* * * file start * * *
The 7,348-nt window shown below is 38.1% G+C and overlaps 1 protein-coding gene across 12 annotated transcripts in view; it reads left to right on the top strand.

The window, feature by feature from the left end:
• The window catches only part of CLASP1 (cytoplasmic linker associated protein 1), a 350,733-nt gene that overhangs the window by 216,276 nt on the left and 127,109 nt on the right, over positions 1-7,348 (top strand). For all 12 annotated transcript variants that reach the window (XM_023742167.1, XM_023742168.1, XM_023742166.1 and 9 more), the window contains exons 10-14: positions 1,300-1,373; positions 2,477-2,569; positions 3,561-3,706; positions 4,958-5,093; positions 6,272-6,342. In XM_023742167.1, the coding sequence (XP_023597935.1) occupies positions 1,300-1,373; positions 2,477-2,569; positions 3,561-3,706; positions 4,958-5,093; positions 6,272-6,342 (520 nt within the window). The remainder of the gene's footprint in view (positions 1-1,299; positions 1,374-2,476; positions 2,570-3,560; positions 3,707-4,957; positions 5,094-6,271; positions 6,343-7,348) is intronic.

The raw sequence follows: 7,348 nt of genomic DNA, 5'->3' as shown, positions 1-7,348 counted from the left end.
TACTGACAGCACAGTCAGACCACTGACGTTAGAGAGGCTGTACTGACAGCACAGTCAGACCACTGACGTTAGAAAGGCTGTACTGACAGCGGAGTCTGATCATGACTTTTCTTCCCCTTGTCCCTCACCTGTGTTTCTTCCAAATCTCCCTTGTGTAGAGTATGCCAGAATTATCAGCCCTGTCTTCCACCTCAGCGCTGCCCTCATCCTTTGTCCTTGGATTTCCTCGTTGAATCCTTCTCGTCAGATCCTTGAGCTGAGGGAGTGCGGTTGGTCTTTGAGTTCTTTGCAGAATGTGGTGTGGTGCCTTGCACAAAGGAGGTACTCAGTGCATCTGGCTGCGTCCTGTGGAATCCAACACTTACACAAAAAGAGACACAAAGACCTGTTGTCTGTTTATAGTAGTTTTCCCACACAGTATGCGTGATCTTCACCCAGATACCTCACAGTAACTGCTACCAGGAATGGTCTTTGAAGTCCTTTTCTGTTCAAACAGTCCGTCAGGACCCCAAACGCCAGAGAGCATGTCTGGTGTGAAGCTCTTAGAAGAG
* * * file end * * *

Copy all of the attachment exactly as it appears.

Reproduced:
The 7,348-nt window shown below is 38.1% G+C and overlaps 1 protein-coding gene across 12 annotated transcripts in view; it reads left to right on the top strand.

The window, feature by feature from the left end:
• The window catches only part of CLASP1 (cytoplasmic linker associated protein 1), a 350,733-nt gene that overhangs the window by 216,276 nt on the left and 127,109 nt on the right, over positions 1-7,348 (top strand). For all 12 annotated transcript variants that reach the window (XM_023742167.1, XM_023742168.1, XM_023742166.1 and 9 more), the window contains exons 10-14: positions 1,300-1,373; positions 2,477-2,569; positions 3,561-3,706; positions 4,958-5,093; positions 6,272-6,342. In XM_023742167.1, the coding sequence (XP_023597935.1) occupies positions 1,300-1,373; positions 2,477-2,569; positions 3,561-3,706; positions 4,958-5,093; positions 6,272-6,342 (520 nt within the window). The remainder of the gene's footprint in view (positions 1-1,299; positions 1,374-2,476; positions 2,570-3,560; positions 3,707-4,957; positions 5,094-6,271; positions 6,343-7,348) is intronic.

The raw sequence follows: 7,348 nt of genomic DNA, 5'->3' as shown, positions 1-7,348 counted from the left end.
TACTGACAGCACAGTCAGACCACTGACGTTAGAGAGGCTGTACTGACAGCACAGTCAGACCACTGACGTTAGAAAGGCTGTACTGACAGCGGAGTCTGATCATGACTTTTCTTCCCCTTGTCCCTCACCTGTGTTTCTTCCAAATCTCCCTTGTGTAGAGTATGCCAGAATTATCAGCCCTGTCTTCCACCTCAGCGCTGCCCTCATCCTTTGTCCTTGGATTTCCTCGTTGAATCCTTCTCGTCAGATCCTTGAGCTGAGGGAGTGCGGTTGGTCTTTGAGTTCTTTGCAGAATGTGGTGTGGTGCCTTGCACAAAGGAGGTACTCAGTGCATCTGGCTGCGTCCTGTGGAATCCAACACTTACACAAAAAGAGACACAAAGACCTGTTGTCTGTTTATAGTAGTTTTCCCACACAGTATGCGTGATCTTCACCCAGATACCTCACAGTAACTGCTACCAGGAATGGTCTTTGAAGTCCTTTTCTGTTCAAACAGTCCGTCAGGACCCCAAACGCCAGAGAGCATGTCTGGTGTGAAGCTCTTAGAAGAG